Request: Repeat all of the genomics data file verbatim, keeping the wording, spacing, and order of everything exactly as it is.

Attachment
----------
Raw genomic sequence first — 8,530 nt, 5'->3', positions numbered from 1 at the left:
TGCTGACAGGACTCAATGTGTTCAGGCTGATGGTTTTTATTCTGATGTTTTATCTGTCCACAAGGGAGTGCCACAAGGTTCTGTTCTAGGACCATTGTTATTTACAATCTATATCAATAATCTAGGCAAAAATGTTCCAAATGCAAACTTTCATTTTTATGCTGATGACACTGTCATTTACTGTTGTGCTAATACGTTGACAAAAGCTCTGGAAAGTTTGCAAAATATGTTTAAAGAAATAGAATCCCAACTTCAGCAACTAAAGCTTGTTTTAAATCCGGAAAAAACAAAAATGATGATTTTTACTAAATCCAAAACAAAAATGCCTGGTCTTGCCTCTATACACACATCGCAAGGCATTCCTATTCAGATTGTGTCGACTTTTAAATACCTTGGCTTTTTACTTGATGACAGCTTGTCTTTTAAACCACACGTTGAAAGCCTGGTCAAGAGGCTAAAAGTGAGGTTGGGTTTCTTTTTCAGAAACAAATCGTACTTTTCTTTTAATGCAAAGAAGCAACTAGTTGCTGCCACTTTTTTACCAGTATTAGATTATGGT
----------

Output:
Raw genomic sequence first — 8,530 nt, 5'->3', positions numbered from 1 at the left:
TGCTGACAGGACTCAATGTGTTCAGGCTGATGGTTTTTATTCTGATGTTTTATCTGTCCACAAGGGAGTGCCACAAGGTTCTGTTCTAGGACCATTGTTATTTACAATCTATATCAATAATCTAGGCAAAAATGTTCCAAATGCAAACTTTCATTTTTATGCTGATGACACTGTCATTTACTGTTGTGCTAATACGTTGACAAAAGCTCTGGAAAGTTTGCAAAATATGTTTAAAGAAATAGAATCCCAACTTCAGCAACTAAAGCTTGTTTTAAATCCGGAAAAAACAAAAATGATGATTTTTACTAAATCCAAAACAAAAATGCCTGGTCTTGCCTCTATACACACATCGCAAGGCATTCCTATTCAGATTGTGTCGACTTTTAAATACCTTGGCTTTTTACTTGATGACAGCTTGTCTTTTAAACCACACGTTGAAAGCCTGGTCAAGAGGCTAAAAGTGAGGTTGGGTTTCTTTTTCAGAAACAAATCGTACTTTTCTTTTAATGCAAAGAAGCAACTAGTTGCTGCCACTTTTTTACCAGTATTAGATTATGGT